Now comes the second temptation, “Then the devil took him to the holy city, and made him stand on the parapet of the temple, and said to him, “If you are the Son of God, throw yourself down.” Since the devil was not successful in having Jesus fall in his trap of the desire of the flesh, he uses a more subtle approach by tempting Jesus to denounce the natural order God has established for his creatures. Everyone knows that hurling yourself off a high cliff will result in a substantial injury.  The devil knows most people are not so unwise to think they have the power to fly. The evil one is so cunning and tempts people to reject the natural order established by God, not through obvious means, but by shrouding the lie in a more palatable form.

It starts first with a misguided sense of compassion. Who wants anyone to suffer? No one. Using unconditional compassion as a starting point, the devil uses the fertile soil of misguidedness to trick people into believing they have the ultimate power to create on their own. Compassion, therefore, dictates a person trapped in the wrong body has the right and power to create a new being for himself.  Denying nature is the temptation which promises happiness and the lack of suffering by having a man be a woman and a woman a man, if they only wish. Ignoring the natural order also leads to the misunderstanding of the family; namely as a male husband and female wife and children, is now  no more than an option for some, but not an encompassing mandate from God. Or, by denying the natural order of things can you conclude same-sex marriage is a real marriage.  The second temptation: Deny all the natural laws given by God so as to be free from the perceived burdensome constraints of your nature.

Finally, the most debilitating of all the temptations, and inflicting the most damage is the blasphemous denial of the true God. “Then the devil took him up to a very high mountain, and showed him all the kingdoms of the world in their magnificence, and he said to him, “All these I shall give to you, if you will prostrate yourself and worship me.” Whether it is acknowledged or not, human beings are created to worship. If the true God is ignored, some other god will fill the space. The book of Exodus illustrates the theme well by showing how the people of Israel fell into this trap by worshipping a golden calf.  The majority of society no longer worships a golden calf, or even the devil directly, but that doesn’t mean other things besides God aren’t adored and worshiped.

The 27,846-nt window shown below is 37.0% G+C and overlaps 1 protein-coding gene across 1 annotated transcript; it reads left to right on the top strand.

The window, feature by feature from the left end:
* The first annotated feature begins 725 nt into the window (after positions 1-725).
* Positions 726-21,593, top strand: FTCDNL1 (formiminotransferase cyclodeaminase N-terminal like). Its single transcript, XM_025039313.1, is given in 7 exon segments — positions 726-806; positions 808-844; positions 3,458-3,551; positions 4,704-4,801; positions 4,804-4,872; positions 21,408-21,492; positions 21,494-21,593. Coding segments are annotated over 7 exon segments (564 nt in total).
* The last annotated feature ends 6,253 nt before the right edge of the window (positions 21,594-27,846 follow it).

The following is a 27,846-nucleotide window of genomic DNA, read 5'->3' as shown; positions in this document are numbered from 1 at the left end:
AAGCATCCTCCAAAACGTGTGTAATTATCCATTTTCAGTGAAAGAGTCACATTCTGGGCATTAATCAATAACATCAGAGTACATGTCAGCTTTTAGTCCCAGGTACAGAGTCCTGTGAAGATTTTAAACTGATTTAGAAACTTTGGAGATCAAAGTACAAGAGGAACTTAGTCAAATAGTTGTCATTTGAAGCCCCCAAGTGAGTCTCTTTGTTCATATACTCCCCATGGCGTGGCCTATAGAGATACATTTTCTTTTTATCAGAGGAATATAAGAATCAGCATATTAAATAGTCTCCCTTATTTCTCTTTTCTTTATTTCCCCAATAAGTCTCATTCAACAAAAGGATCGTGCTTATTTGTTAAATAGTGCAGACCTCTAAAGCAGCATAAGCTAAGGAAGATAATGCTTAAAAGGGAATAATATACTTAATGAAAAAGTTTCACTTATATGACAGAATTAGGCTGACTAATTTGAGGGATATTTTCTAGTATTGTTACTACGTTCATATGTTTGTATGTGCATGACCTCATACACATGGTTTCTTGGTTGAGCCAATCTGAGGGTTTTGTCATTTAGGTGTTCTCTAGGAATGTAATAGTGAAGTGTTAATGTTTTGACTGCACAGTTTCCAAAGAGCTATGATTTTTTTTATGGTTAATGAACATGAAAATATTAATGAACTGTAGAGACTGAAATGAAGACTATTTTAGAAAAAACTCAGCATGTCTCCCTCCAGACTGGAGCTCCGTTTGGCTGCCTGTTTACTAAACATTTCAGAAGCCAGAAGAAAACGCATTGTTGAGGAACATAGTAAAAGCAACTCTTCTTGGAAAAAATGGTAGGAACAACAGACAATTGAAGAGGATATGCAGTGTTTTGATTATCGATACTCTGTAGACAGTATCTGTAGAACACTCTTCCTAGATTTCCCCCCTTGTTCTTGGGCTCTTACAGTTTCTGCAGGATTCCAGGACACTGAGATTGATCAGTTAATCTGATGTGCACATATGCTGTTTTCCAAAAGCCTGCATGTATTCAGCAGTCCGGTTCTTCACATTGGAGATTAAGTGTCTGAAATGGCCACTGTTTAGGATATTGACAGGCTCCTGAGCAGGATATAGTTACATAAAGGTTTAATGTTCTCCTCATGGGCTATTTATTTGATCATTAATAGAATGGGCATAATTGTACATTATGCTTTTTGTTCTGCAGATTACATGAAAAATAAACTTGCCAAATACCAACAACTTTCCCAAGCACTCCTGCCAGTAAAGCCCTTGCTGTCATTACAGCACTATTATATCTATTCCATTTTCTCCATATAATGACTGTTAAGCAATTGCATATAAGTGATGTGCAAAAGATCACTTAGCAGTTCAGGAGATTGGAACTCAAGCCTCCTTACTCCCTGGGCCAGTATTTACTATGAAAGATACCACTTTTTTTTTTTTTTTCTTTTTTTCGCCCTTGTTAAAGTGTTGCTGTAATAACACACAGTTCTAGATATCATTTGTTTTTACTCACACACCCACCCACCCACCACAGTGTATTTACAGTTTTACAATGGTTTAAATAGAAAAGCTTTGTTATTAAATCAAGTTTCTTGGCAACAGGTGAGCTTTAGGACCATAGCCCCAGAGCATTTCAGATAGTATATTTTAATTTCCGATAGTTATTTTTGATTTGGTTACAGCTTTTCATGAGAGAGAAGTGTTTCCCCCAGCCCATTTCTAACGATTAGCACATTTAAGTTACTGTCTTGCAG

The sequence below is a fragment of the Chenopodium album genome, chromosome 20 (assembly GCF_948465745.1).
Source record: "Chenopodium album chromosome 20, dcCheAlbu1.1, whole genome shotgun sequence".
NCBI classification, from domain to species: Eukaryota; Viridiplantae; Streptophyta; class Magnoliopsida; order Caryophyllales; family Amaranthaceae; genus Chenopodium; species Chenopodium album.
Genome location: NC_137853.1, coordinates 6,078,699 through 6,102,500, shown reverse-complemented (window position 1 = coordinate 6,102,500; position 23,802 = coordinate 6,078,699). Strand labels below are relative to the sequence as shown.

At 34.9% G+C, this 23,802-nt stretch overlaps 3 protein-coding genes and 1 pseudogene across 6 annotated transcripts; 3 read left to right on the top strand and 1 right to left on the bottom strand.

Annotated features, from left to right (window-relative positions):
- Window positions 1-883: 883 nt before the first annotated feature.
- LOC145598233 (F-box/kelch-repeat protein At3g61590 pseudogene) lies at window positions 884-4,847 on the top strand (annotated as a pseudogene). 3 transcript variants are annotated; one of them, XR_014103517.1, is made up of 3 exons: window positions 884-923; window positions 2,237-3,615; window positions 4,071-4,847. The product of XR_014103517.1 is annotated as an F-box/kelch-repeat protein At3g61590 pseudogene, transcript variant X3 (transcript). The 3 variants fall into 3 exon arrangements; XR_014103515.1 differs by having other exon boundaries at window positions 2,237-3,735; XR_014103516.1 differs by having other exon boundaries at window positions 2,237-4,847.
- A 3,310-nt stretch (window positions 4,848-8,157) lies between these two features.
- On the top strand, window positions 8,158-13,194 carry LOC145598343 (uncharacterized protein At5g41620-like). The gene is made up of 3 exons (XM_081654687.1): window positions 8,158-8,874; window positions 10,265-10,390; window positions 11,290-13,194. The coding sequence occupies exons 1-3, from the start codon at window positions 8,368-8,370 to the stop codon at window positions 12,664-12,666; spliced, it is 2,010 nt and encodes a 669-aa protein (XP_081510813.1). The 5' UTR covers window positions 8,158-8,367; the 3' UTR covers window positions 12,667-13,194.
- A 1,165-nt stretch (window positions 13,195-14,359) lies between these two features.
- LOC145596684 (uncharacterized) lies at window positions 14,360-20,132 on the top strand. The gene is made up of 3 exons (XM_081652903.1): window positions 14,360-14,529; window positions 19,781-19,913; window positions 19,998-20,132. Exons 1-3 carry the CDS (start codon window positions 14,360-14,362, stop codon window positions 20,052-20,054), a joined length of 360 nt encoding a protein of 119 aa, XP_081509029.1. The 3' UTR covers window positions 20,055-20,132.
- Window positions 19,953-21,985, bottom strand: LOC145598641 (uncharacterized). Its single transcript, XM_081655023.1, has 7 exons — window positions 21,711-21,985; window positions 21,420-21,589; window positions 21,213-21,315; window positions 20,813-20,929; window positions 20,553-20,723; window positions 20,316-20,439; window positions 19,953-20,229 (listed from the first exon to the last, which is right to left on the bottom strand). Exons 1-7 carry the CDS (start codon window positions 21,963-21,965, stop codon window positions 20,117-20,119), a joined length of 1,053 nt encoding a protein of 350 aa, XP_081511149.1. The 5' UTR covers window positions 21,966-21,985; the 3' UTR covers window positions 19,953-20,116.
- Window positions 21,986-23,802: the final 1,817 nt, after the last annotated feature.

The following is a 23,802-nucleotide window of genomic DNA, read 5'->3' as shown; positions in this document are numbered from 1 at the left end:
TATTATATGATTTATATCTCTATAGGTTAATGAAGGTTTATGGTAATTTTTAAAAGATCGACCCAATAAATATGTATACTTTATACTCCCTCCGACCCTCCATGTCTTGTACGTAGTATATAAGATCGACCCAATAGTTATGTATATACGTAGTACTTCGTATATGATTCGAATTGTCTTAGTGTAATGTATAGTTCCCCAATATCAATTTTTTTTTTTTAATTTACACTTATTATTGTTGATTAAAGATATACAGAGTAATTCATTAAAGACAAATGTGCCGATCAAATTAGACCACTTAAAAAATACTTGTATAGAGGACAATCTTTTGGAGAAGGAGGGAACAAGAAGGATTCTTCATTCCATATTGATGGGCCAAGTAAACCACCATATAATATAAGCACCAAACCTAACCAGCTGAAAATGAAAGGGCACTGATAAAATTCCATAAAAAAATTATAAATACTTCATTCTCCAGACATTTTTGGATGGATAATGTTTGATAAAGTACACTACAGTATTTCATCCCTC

When the temptation of rejecting the belief in God is acted upon, the hole left open in a person’s life is filled with some type of deity. There is no such thing as an atheist, either a person believes in the true God, or he believes and worships something else far inferior to God.  Sweeping across the globe is the pagan and idolatrous deity of climate change.  In order to save the planet, the most valuable inhabitants of the planet can be sacrificed to please the god of mother earth. Furthermore, the insistence on the ‘right’ to act in any way imaginable, is sacrosanct to the deity of complete and unfettered self-realization, no matter if the realization causes harm to others. Sounds like worshipping Satan, doesn’t it? The third temptation: Deny God, worship something else or someone, who will not challenge or inform your conscience in ways of holiness.  

The three temptations of Jesus are indeed the temptations we all face.

Now that we have understood the deeper meaning of those classic temptations, let’s conclude with words and learn from St. Catherine of Sienna: “God allows temptation so that our virtues can prove themselves and so increase His grace; not for us to be vanquished but for us to be conquerors through confidence in divine help that makes us say with the meek Apostle Paul: I can do everything in Jesus Crucified who is in me and strengthens me.